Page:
Amsterdam DO’s and DON’Ts – revised 2019 edition

Back in 2012, I wrote a post with travel advice for Amsterdam. We just got back from another trip there, and I thought I’d revise my advice – most of it still applies, but there have been a few changes. So here’s my 2019 Amsterdam DO’s and DON’Ts. Come back in 2026 for another revision!

Amsterdam Dos and Don’ts – 2019 revised edition

We recently spent a week in Amsterdam before and after taking a river cruise through the Netherlands and Belgium; I might eventually post photos from the trip, but in the meantime, I wanted to share some possibly-useful tips for others travelling to Amsterdam and environs.


  • DO tell your credit/debit card companies that you will be using your card in the Netherlands and when you’ll be there.
  • DO get money from ATMs rather than buying it before you leave the US; there are ATMs at the airport and all over town and you’ll get a much better rate. (2019 note: Use bank ATMs if at all possible to get the best exchange rate and lowest fees; avoid Travelex and the like.)
  • DO expect to find some shops which only accept cards and will not accept cash. (2019 note: I saw quite a few shops which were card-only, and a few which were cash-only. I ran into a couple of shops which would not accept Visa or Mastercard credit cards but would accept debit cards.)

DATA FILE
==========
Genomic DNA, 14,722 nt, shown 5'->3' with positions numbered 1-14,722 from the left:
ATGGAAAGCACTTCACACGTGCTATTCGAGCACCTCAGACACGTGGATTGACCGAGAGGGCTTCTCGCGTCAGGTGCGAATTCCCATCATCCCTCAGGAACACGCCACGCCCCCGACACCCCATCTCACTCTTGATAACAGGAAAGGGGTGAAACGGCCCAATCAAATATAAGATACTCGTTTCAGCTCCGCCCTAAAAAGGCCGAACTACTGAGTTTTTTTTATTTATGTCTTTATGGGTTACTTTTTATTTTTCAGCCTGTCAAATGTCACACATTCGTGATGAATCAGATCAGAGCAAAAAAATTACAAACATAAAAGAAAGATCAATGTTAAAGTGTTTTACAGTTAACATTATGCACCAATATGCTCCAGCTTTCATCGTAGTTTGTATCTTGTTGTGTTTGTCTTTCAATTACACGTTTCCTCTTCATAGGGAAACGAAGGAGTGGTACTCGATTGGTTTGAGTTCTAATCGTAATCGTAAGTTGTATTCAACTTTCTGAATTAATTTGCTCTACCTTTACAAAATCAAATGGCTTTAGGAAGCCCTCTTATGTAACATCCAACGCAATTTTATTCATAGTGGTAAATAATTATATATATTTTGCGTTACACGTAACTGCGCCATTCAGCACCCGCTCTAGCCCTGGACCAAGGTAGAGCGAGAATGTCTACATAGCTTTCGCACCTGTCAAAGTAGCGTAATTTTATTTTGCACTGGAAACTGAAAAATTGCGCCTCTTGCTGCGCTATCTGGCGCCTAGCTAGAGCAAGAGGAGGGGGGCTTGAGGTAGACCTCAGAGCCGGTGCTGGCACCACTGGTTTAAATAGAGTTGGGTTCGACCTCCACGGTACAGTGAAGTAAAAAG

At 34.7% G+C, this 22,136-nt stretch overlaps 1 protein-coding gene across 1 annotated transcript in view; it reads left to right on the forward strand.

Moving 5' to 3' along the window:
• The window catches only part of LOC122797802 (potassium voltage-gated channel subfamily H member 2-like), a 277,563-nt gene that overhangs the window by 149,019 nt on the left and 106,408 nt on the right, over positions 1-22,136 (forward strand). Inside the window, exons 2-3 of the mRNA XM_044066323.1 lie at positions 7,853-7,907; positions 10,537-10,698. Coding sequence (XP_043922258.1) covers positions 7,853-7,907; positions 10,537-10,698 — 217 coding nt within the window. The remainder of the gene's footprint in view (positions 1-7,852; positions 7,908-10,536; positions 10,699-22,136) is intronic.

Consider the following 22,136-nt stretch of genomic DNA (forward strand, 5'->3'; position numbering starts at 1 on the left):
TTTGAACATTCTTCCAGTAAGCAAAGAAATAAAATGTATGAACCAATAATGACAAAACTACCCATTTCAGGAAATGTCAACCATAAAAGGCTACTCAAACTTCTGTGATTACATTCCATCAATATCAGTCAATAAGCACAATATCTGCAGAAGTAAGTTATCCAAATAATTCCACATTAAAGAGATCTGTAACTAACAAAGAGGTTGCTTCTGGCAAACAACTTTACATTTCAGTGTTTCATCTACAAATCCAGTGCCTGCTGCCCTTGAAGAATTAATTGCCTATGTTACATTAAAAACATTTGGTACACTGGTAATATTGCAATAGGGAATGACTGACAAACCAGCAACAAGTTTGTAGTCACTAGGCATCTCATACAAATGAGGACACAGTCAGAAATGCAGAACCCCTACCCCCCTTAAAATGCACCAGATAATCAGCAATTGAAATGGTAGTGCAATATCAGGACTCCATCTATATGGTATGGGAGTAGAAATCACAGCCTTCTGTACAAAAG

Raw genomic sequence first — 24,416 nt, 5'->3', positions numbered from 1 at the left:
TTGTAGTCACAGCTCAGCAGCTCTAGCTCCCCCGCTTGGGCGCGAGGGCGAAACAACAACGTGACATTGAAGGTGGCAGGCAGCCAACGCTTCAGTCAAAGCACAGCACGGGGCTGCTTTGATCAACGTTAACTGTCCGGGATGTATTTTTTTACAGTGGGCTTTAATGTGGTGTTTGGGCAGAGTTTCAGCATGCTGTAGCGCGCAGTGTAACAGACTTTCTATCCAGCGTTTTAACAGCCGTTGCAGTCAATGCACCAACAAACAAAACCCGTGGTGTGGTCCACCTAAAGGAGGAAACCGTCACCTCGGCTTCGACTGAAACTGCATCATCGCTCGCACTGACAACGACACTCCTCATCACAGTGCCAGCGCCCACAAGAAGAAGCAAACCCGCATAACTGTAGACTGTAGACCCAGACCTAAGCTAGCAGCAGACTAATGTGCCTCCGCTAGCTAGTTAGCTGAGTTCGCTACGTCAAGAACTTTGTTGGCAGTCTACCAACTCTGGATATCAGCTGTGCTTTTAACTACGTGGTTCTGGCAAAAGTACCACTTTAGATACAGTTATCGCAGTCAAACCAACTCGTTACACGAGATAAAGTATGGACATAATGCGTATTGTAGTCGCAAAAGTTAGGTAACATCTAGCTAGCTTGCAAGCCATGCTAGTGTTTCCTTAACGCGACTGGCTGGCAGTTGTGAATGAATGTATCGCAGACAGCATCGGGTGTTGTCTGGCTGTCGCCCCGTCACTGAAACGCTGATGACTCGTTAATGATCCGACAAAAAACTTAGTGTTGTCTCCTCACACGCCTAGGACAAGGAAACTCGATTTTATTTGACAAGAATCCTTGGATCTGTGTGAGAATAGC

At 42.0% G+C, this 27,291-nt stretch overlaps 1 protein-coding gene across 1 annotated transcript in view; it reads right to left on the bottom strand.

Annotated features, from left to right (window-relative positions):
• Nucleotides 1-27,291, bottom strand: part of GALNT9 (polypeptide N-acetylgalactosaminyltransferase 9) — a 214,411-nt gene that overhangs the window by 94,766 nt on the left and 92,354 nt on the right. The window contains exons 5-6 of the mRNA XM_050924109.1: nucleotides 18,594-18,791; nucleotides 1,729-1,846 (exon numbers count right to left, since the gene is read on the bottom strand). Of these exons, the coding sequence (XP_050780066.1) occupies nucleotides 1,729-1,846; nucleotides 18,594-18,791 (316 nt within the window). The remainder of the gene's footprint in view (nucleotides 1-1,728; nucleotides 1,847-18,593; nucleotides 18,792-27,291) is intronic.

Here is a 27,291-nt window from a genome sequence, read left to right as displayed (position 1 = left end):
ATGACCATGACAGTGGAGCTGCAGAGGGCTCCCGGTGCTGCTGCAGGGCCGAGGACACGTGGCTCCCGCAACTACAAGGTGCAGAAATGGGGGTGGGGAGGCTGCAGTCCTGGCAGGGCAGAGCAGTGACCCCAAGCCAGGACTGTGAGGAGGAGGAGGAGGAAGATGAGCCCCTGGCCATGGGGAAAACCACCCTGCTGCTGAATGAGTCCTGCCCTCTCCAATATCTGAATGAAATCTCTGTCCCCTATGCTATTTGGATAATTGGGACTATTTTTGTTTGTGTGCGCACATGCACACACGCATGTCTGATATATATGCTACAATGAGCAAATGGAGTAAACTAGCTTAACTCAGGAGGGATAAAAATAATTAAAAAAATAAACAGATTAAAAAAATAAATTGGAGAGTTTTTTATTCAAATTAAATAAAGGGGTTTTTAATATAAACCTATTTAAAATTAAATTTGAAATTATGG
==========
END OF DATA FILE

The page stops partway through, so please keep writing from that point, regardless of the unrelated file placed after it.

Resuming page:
• DON’T get the Travelex “Cash Passport” Chip and PIN card – the exchange rate is hideous and they demand your Social Security number.
  • DO expect to be able to use your US credit card when you are dealing with people – even though the Dutch all have Chip and PIN cards, every credit card machine I saw in a shop could also accept a US magstripe card. (2019 note: Of course, all the machines accepted US chip cards, too; sometimes the shop wanted a signature, but often they didn’t.)
  • (New for 2019) DO expect to use your US credit card to be able to buy train tickets and transport cards from automated machines.
  • DON’T take the option of paying in US Dollars using your credit card. The rate is probably not as good as your card company will give, and if your card has a surcharge for international transactions, you’ll have to pay that surcharge even if the transaction is in US Dollars.
  • DO carry a few Euros in change with you at all times for small purchases and toilets – many public toilets charge between 20–50 cents for access.

Getting into town from the airport